Green Concrete produced with Industrial Waste

Green Concrete produced with Industrial Waste

In recent years as society has embraced environmental sustainability and moved towards a carbon neutral footprint, there has been increased attention on the adaption of renewable resources within the construction industry. The production of Portland Cement has a significant impact on the CO2 emissions as it has been reported that for every 1 tonne of cement produced approx. 0.7 tonnes of CO2 is released into the atmosphere. The emissions contribute to the total from the construction industry and are estimated to represent between 5-7% of CO2 emission worldwide. The emphasis on decreasing environmental pollution associated with cement production has brought attention to alkali-activated materials as a sustainable alternative material, which can reduce CO2 emissions.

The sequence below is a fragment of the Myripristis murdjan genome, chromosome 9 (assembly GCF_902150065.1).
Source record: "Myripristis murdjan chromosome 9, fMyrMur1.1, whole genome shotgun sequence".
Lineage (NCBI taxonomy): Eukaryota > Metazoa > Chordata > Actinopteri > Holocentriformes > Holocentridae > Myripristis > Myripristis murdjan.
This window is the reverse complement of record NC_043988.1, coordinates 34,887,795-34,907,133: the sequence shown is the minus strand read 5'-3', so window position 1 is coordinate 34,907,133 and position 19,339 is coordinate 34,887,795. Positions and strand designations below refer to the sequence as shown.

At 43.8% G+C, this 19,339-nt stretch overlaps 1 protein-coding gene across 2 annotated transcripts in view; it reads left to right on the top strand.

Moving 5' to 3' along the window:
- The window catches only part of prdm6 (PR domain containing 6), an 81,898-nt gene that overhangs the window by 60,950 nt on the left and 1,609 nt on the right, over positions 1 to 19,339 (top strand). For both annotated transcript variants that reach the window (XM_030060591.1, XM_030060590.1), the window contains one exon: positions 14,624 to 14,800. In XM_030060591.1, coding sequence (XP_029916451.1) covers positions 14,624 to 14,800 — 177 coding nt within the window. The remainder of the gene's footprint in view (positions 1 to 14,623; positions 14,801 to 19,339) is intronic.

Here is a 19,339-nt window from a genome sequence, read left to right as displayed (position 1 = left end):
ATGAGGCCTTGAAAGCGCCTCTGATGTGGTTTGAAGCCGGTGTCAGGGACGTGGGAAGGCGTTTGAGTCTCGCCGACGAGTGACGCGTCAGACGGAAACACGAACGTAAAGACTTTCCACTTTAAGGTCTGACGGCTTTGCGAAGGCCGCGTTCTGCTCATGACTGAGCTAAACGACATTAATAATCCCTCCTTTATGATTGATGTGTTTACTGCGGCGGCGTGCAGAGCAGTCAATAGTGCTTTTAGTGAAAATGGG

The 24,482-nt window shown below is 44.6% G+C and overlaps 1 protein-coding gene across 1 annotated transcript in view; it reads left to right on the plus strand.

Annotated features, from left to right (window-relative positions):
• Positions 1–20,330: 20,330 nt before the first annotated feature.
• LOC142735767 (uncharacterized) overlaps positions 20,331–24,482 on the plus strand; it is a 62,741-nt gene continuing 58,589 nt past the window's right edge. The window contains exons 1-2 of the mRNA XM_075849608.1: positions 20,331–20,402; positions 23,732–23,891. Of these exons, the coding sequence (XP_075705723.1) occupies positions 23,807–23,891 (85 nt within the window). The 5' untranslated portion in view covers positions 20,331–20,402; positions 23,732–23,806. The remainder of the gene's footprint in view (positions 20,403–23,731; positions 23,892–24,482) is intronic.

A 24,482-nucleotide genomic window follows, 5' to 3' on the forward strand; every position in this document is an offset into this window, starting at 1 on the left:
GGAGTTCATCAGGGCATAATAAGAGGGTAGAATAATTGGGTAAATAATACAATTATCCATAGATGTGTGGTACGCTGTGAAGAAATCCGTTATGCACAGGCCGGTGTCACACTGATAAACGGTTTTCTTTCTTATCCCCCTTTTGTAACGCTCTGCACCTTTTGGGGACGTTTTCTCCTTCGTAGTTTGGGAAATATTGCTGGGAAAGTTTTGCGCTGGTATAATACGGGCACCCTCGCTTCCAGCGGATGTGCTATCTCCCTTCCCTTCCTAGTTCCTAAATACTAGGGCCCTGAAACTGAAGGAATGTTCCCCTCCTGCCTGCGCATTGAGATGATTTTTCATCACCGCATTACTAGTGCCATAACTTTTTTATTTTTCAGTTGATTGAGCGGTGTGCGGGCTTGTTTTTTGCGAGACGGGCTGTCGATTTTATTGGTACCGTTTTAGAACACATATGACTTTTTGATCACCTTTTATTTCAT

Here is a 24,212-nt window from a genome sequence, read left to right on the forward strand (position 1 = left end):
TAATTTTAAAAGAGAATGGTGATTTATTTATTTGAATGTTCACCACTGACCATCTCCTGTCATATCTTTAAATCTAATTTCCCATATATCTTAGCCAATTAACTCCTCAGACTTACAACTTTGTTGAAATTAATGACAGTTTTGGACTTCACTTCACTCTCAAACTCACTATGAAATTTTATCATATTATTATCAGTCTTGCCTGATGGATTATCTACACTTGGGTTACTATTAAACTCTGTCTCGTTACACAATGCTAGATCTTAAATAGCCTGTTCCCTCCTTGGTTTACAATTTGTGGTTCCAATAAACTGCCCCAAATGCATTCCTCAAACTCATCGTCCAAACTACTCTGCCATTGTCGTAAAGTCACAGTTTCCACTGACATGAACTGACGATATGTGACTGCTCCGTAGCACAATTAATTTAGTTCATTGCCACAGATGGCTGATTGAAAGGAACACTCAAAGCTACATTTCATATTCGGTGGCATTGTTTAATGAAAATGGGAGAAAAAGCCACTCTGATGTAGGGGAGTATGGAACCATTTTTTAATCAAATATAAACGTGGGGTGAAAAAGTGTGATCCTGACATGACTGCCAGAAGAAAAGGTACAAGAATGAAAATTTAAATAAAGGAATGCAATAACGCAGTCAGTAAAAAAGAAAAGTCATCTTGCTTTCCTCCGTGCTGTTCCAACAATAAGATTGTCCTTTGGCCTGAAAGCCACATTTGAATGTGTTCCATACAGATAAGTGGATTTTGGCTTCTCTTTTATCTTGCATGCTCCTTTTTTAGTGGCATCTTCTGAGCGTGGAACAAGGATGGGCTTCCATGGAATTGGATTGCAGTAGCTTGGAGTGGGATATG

High volume fly ash (HVFA) concrete is a potentially sustainable alternative. HVFA is defined as having at least 50% of the cement replaced with fly ash. However, due to a slower pozzolanic reaction rate in fly ash, HVFA concrete generally has a low compressive strength at an early age. In order to address this issue, RMIT University and Melbourne University have been undertaking a research program investigating how to increase the quantity of Fly Ash that can be used to replace the Portland Cement. This has resulted in the successful development of concrete with both a 65% and 80% replacement of Portland Cement with Fly Ash.

Further research is currently being undertaken on incorporating nano-materials such as nano-silica, nano-alumina and nano-calcium carbonate to enhance the properties of the concrete, in particular, the early age strength development, as well as the mechanical and durability properties, including large scale structural testing. The research is employing advanced analytical techniques including isothermal calorimetry, thermogravimetric analysis, X-ray diffraction, Fourier transform infrared spectroscopy, Nuclear magnetic resonance and Scanning electron microscopy techniques.

RMIT University

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